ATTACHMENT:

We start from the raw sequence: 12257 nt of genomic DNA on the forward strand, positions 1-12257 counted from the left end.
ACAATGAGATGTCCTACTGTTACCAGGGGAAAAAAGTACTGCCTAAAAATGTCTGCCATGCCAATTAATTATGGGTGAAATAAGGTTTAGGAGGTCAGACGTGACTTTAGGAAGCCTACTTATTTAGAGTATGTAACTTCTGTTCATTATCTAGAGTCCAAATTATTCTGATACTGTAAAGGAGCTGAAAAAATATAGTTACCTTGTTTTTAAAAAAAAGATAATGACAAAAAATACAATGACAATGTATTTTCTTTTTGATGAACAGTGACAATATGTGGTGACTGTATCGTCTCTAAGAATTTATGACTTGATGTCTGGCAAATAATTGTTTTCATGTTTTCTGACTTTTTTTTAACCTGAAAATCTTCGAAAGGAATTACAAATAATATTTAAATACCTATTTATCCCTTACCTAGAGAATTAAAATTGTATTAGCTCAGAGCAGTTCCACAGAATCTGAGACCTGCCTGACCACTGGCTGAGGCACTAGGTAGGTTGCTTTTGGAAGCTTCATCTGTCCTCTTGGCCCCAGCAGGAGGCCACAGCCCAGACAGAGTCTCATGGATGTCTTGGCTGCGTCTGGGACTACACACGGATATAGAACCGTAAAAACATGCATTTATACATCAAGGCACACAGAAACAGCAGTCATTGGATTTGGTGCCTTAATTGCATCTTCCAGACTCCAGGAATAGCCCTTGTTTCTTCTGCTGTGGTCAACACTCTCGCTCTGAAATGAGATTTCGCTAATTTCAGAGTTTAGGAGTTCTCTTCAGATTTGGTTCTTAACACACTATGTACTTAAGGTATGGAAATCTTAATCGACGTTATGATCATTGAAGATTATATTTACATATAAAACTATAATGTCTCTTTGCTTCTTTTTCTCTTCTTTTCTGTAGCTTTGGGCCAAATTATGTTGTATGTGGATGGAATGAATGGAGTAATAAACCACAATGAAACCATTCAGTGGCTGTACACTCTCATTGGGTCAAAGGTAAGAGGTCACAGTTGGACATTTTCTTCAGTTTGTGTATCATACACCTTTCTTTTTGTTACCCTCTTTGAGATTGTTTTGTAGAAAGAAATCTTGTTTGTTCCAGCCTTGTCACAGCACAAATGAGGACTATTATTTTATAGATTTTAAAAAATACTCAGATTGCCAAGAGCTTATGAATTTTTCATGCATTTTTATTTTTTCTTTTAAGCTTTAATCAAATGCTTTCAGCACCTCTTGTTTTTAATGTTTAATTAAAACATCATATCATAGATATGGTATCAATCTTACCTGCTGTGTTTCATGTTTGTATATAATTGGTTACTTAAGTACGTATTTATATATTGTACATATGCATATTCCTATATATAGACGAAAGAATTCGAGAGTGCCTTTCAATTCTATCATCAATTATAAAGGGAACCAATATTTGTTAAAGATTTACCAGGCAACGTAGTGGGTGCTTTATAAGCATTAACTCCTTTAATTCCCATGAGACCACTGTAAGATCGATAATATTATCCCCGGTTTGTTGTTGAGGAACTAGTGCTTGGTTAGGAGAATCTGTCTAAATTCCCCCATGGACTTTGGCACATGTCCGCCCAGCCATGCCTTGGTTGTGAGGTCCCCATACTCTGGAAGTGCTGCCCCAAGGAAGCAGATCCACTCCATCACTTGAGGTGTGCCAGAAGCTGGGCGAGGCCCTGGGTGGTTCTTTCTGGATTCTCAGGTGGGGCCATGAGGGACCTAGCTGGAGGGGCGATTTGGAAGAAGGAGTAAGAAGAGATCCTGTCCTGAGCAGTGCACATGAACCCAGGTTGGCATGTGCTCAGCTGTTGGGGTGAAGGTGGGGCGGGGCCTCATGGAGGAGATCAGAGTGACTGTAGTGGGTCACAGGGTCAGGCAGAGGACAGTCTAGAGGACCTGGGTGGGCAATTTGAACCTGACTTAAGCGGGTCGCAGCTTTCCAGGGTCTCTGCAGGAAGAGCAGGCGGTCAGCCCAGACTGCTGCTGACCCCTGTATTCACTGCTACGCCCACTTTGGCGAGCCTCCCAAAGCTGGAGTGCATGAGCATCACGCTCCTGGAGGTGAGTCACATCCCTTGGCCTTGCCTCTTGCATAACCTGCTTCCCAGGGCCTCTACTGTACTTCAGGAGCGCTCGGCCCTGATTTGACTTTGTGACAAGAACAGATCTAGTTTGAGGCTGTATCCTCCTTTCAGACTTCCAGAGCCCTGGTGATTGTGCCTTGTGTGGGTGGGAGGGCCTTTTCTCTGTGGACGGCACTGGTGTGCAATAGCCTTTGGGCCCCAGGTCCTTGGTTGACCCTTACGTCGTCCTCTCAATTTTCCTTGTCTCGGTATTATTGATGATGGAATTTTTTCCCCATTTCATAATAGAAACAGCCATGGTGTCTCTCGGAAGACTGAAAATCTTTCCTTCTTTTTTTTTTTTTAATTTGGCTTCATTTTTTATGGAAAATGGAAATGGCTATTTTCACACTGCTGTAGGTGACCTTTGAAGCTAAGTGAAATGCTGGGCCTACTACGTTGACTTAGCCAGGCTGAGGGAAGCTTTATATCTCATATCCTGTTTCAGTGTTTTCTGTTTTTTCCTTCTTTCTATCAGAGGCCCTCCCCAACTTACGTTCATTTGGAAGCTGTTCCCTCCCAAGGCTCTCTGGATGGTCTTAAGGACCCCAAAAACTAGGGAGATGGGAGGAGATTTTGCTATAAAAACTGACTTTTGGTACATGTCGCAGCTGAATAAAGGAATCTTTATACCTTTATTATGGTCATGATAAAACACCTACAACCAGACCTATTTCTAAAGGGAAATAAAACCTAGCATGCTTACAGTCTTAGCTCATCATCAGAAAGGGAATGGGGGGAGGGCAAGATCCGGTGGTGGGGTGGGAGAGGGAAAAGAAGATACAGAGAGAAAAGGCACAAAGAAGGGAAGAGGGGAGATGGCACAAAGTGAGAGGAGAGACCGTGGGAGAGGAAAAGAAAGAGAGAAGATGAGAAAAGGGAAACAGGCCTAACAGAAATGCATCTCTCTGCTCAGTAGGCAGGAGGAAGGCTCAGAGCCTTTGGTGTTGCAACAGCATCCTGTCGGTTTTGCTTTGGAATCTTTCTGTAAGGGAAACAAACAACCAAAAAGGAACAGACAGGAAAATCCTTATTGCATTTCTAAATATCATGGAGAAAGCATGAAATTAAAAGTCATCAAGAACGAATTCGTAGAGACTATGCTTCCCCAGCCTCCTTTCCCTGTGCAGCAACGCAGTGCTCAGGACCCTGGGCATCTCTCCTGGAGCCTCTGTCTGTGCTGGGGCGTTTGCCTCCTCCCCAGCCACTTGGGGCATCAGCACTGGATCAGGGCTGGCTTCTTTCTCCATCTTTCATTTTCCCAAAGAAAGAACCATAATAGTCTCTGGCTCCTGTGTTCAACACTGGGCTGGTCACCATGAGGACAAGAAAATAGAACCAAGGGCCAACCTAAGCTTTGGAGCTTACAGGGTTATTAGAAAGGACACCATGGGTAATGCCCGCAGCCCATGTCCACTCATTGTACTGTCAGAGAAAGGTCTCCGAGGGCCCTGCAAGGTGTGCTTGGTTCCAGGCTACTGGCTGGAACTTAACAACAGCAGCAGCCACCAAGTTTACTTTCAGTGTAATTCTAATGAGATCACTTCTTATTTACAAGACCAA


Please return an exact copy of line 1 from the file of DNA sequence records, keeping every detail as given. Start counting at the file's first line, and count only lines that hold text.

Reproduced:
We start from the raw sequence: 12257 nt of genomic DNA on the forward strand, positions 1-12257 counted from the left end.